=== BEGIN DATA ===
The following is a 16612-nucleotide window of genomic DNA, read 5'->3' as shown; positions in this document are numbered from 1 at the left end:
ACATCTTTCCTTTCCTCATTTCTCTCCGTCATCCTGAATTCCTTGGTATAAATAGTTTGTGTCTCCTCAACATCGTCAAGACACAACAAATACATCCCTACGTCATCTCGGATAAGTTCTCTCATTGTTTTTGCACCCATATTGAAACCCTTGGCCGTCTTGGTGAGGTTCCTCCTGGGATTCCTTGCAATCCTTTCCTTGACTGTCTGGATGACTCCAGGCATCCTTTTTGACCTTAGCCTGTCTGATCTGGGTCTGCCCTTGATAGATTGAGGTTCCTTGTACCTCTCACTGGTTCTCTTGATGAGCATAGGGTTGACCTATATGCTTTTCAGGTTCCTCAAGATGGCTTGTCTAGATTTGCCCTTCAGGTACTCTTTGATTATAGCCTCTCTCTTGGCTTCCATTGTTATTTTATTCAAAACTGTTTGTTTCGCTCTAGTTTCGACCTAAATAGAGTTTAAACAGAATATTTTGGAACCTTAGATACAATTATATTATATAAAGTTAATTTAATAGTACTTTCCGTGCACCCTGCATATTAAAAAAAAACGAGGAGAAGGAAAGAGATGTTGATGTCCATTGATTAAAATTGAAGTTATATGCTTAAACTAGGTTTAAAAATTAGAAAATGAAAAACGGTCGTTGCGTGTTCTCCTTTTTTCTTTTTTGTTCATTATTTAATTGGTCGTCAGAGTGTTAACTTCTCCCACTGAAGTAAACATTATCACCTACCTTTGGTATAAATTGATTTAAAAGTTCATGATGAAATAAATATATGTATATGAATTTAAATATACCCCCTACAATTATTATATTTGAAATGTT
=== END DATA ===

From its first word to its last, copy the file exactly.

The following is a 16612-nucleotide window of genomic DNA, read 5'->3' as shown; positions in this document are numbered from 1 at the left end:
ACATCTTTCCTTTCCTCATTTCTCTCCGTCATCCTGAATTCCTTGGTATAAATAGTTTGTGTCTCCTCAACATCGTCAAGACACAACAAATACATCCCTACGTCATCTCGGATAAGTTCTCTCATTGTTTTTGCACCCATATTGAAACCCTTGGCCGTCTTGGTGAGGTTCCTCCTGGGATTCCTTGCAATCCTTTCCTTGACTGTCTGGATGACTCCAGGCATCCTTTTTGACCTTAGCCTGTCTGATCTGGGTCTGCCCTTGATAGATTGAGGTTCCTTGTACCTCTCACTGGTTCTCTTGATGAGCATAGGGTTGACCTATATGCTTTTCAGGTTCCTCAAGATGGCTTGTCTAGATTTGCCCTTCAGGTACTCTTTGATTATAGCCTCTCTCTTGGCTTCCATTGTTATTTTATTCAAAACTGTTTGTTTCGCTCTAGTTTCGACCTAAATAGAGTTTAAACAGAATATTTTGGAACCTTAGATACAATTATATTATATAAAGTTAATTTAATAGTACTTTCCGTGCACCCTGCATATTAAAAAAAAACGAGGAGAAGGAAAGAGATGTTGATGTCCATTGATTAAAATTGAAGTTATATGCTTAAACTAGGTTTAAAAATTAGAAAATGAAAAACGGTCGTTGCGTGTTCTCCTTTTTTCTTTTTTGTTCATTATTTAATTGGTCGTCAGAGTGTTAACTTCTCCCACTGAAGTAAACATTATCACCTACCTTTGGTATAAATTGATTTAAAAGTTCATGATGAAATAAATATATGTATATGAATTTAAATATACCCCCTACAATTATTATATTTGAAATGTT